Brent Simmons, author of NetNewsWire, thinks we'll see a ton of to-do lists and Twitter clients. He's right: Apple has failed to provide a to-do list app for iPhone OS (or Mac OS X, for that matter) and people have complained about it since June 29, 2007. Twitter is also the love du jour of techies everywhere and an iPhone app would be much better than the web interface (look no further than Iconfactory's Twitterrific on the desktop for proof). I am personally working on an app that combines the two ;-)

Brent also thinks that the money is in the Cloud. He states that standalone iPhone apps are easy and cheap enough to write and too boring to use. The most interesting apps will be those that sync to the cloud. It's the development, maintenance and scaling of the server apps that will be expensive, and that's where he sees much of the iFund money going. Time to become an expert on NSURLConnection!

I can't help but agree. One app I'm working for will tie into a web app we've written internally - the API isn't currently there, but it will be. Blossom (as we call it) won't be the most revolutionary iPhone app out there, but it is a good testing ground for client-server iPhone apps. I've got ideas for other apps too, and the thing they have in common is that they all tie back into the Cloud. The 1st iPhone "SDK" (web apps) was far from perfect, but if it did anything, it helped developers focus their attention on where it should be - the Cloud.

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Tab Dump - Long Overdue Edition

Too many tabs sitting open for far too long. Here we go:

Hugh Macleod on Applying "Creativity" to Your Professional Life Etc. Some nice tips, especially for those of us just starting our professional lives. Not really much to say about this, but a lot to think about. I'll probably keep this open and glance at it every once in a while despite having linked to it. (Note: This was posted on January 9th so I've had it sitting in my browser for a month!)

Andre Torrez's first Django app is a simple random color generator that is absolutely amazing and beats any other "Hello, World" I've ever seen. I'm a Rails guy and this is so cool I might just try writing my own just for kicks.

Today Is The Day is a really weird and creepy one-post blog about a day in the life of a styrofoam man. Really can't say much else about it, but it's worth checking out.

Air Traffic Controller Don Brown on air traffic safety vs. capacity. Quite an interesting and enlightening read, though probably not the best thing to read two weeks before boarding a 17-hour flight (granted I read this before I knew I'd be going back to South Africa).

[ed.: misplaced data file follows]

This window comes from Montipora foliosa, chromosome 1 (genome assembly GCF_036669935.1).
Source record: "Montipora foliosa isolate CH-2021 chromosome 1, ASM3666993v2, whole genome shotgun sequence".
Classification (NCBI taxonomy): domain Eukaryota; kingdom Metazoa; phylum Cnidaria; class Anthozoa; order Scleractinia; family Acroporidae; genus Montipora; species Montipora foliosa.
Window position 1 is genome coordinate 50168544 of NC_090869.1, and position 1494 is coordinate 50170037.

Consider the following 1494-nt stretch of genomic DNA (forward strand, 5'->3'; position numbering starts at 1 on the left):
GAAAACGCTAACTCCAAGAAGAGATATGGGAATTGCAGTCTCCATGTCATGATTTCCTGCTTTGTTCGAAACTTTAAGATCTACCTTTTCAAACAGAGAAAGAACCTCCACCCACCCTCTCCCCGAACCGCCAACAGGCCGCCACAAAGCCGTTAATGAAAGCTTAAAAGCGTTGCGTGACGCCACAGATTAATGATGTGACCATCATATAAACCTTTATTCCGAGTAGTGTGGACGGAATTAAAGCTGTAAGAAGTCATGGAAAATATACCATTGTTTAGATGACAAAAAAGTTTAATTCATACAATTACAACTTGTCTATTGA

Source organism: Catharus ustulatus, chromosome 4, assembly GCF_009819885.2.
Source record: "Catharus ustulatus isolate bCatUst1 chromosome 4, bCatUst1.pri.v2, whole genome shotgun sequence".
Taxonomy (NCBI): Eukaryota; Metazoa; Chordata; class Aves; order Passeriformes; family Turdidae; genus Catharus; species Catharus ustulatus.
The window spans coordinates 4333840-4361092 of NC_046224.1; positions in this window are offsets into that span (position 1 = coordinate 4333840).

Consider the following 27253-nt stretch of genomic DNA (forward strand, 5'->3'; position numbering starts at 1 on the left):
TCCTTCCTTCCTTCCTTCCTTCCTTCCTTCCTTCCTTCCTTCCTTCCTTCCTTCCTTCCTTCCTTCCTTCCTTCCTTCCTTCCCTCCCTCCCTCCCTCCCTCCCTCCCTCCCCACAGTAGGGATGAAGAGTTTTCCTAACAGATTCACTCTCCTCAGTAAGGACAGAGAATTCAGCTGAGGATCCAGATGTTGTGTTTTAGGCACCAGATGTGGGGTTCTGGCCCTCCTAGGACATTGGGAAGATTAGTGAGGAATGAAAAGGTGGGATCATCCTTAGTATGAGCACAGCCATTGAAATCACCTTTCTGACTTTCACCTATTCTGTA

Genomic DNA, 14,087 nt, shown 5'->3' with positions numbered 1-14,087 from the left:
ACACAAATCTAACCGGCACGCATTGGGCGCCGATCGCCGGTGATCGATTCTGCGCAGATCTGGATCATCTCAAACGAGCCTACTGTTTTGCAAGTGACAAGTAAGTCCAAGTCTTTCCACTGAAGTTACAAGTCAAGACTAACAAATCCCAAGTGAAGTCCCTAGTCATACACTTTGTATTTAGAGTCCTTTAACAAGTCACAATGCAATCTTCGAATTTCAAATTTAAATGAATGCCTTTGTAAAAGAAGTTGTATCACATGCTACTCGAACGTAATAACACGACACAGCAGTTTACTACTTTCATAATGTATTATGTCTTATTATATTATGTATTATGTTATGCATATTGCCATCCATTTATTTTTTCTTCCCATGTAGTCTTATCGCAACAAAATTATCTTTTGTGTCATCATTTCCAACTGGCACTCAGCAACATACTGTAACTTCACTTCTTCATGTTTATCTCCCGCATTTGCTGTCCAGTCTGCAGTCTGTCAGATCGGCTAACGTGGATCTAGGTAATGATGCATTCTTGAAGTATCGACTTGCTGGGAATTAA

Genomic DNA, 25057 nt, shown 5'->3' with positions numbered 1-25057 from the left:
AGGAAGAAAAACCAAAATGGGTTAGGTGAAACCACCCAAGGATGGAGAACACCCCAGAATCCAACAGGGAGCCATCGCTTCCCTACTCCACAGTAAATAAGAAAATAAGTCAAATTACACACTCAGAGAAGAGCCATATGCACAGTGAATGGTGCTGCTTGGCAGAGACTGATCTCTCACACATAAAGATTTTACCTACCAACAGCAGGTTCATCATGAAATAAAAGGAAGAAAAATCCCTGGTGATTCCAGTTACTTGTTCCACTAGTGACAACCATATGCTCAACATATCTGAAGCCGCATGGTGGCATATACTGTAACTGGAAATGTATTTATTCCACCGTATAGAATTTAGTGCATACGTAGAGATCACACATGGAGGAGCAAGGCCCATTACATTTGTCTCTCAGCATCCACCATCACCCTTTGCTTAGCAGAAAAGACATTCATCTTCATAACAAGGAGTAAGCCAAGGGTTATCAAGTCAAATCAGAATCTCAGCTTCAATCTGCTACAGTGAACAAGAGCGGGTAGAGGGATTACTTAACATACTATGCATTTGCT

I will keep doing this periodically, but it's worth noting that I'm sharing a lot more of what I come across over on Google Reader. Check out my link blog or add me as a friend directly from Google Reader/Google Chat (martingordon at gmail).

The Anti-37signals

This Official Google Docs Blog post title ("We can't stop adding features!") struck me as the complete opposite of the 37signals/Getting Real philosophy.

Now granted, I'm sure the title was tongue-in-cheek and caters to the general populace's "more features = better" mentality, AND the three features they added are actually quite useful (Save to PDF, better printing options, and vector shapes), but the title just struck me so much that I wanted to comment on it. Still, I think it's worth mentioning that I hope they can stop adding features, lest Google Office become too much like Microsoft Office.

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Tab Dump - Long Weekend Edition

Can't say I want to write anything too substantive on these links, but I do want to get them out there anyway because they're cluttering up my tab bar.

Monsters of the Programming World is a neat little poster anthropomorphizing common programming errors. I've been meaning to pick this up for our office.

Jeffrey Friedl has developed a Lightroom export plugin for Flickr. I haven't had a chance to test it out yet, as I've shamefully not uploaded any pictures to Flickr this year, but it should shave off a few clicks in my workflow if it works well enough.

Ken Rockwell on How To Afford Anything. The great thing about this article is that Ken isn't a personal finance guru, he's a photographer. This article isn't coming from a "I want to be rich" perspective but more from a "I want cool cameras" perspective, which appeals to me greater than the usual run-of-the-mill personal finance article.